The final two papers from the November issue involve studies that investigate the effects of using commonly available, clinically relevant drugs to try to modulate inflammatory responses to provide organ protection. In their paper, Geng et al. (15) use an interesting more of heatstroke in mice to investigate the protective effects of a commonly used ICU drug, dexmedetomidine, on lung injury. Dexmedetomidine is an alpha-adrenergic agonist and known sedative that has been shown recently to also have anti-inflammatory effects in multiple settings. In this current study the authors show treatment with dexmedetomidine after heatstroke decreased inflammatory cytokine production in the lung, as well as improved lung injury, without compromising respiratory function. This suggests using this drug in the ICU may be acutely beneficial in reducing inflammation, but the authors also point out that longer term treatment with dexmedetomidine can be detrimental. Kiyonaga et al. (16) investigate the protective effect of an ultra-short acting beta-1 adrenergic specific blocker, landiolol, on acute kidney injury in a model of lipopolysaccharide-induced inflammation. Landiolol has been shown previously to protect against sepsis-induced acute lung injury in mice, and appears to act via reduction of proinflammatory mediators. The investigators confirmed reduced proinflammatory cytokine levels in serum, as well as reduced markers of reactive oxygen species in urine, and histological evidence of renal protection after landiolol treatment in lipopolysaccharide-treated mice. Together these studies show how thoughtful use of already available pharmacological agents could help protect patients in settings of shock, sepsis, and inflammation.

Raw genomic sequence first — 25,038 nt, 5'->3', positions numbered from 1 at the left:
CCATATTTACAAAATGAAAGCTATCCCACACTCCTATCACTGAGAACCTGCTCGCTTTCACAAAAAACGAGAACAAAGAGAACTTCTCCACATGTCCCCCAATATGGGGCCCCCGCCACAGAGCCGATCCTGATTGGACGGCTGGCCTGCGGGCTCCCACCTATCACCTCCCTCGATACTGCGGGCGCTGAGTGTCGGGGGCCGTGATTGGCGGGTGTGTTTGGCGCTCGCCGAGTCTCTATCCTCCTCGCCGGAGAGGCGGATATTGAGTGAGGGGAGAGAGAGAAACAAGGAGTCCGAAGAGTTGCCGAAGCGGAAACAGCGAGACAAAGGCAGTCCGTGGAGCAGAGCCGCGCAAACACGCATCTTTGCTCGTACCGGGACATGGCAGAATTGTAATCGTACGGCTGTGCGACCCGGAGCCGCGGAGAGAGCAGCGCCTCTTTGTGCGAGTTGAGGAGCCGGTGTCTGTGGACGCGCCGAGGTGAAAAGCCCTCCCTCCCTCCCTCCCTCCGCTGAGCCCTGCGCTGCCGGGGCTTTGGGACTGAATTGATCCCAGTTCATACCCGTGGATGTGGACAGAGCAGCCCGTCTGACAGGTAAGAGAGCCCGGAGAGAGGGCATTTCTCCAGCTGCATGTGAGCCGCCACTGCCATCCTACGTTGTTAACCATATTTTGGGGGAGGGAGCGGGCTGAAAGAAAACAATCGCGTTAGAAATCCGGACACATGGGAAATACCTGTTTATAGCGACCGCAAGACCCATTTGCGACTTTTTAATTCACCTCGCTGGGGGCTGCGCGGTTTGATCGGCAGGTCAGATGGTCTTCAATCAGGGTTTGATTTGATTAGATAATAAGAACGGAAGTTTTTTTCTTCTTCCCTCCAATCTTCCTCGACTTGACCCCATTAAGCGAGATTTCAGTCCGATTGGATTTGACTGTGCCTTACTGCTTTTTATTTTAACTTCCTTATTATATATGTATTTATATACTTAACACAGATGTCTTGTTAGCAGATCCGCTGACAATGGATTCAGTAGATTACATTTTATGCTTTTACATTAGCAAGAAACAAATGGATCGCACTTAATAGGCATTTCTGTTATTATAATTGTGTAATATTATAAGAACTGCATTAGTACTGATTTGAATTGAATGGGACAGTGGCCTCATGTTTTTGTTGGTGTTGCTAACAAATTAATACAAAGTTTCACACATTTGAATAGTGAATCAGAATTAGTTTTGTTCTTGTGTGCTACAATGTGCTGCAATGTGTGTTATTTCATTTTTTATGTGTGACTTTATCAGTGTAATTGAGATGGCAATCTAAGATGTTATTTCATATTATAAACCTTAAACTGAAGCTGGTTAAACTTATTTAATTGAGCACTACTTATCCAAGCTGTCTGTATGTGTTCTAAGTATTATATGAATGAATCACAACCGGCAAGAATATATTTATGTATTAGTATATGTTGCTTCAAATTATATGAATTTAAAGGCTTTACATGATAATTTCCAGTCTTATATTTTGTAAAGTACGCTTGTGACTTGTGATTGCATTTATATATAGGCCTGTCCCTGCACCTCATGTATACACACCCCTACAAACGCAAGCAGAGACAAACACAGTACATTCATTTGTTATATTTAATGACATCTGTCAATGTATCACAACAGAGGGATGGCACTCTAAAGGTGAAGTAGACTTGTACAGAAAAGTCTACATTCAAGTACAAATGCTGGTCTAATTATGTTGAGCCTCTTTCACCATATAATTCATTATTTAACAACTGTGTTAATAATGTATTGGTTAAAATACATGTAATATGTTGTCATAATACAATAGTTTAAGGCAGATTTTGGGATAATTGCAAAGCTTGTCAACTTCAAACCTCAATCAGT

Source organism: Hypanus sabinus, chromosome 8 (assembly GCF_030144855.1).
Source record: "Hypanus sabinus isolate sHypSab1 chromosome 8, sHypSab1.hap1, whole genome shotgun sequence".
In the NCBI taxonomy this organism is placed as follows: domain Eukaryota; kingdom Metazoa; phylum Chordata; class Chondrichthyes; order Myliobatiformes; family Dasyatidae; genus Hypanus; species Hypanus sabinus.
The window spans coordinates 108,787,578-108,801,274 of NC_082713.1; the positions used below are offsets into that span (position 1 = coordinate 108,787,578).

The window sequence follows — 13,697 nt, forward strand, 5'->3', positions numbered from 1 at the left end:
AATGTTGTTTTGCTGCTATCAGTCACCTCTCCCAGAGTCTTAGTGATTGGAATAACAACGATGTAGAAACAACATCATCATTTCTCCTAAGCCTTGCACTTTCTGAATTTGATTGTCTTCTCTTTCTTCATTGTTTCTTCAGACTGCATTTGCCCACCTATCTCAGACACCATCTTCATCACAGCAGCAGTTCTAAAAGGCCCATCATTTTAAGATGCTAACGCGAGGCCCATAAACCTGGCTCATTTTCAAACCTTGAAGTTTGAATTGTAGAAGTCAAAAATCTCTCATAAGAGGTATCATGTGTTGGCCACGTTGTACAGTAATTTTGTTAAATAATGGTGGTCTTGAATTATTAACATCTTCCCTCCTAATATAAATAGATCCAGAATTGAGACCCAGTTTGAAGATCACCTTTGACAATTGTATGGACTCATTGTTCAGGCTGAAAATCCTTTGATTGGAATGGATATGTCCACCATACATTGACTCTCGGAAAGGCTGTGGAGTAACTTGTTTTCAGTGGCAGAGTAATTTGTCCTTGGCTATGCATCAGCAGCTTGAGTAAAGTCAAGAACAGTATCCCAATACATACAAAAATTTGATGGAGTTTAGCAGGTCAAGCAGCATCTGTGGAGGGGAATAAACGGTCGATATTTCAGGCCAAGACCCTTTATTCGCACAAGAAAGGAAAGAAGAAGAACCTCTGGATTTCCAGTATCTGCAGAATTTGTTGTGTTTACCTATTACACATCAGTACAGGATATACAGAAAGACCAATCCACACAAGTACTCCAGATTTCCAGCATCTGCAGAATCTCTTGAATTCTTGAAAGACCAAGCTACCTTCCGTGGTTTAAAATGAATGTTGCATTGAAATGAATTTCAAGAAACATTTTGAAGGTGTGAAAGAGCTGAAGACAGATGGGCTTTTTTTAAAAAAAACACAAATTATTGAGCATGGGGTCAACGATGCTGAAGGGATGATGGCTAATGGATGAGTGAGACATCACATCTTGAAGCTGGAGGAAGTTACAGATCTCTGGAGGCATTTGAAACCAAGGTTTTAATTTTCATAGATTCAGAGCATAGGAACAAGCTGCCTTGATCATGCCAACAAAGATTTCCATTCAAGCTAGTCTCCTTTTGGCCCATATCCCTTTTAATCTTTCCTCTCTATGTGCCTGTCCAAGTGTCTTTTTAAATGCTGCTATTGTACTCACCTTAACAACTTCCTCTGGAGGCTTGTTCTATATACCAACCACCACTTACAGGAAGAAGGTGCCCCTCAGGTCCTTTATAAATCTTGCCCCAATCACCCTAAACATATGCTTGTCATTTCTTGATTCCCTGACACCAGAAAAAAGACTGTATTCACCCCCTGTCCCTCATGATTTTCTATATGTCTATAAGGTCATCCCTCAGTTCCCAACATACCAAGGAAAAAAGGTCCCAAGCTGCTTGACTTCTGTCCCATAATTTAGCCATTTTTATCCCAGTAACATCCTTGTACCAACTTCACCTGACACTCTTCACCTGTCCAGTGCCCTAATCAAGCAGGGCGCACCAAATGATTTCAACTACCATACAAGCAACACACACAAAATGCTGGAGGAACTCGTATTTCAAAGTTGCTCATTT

As promised there is something to enthuse and amuse everyone in this latest issue of Shock. Keep up to date on the latest articles accepted for publication by signing up for the table of contents to be delivered directly to your email inbox, together with information on accepted articles available via our early publication system.
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1. Flores-Mejía LA, Cabrera-Rivera GL, Ferat-Osorio E, Mancilla-Herrera I, Torres-Rosas R, Boscó-Garate IB, López-Macías C, Isibasi A, Cérbulo-Vazquez A, Arriaga-Pizano LA. Function is dissociated from activation-related immunophenotype on phagocytes from patients with SIRS/sepsis syndrome. Shock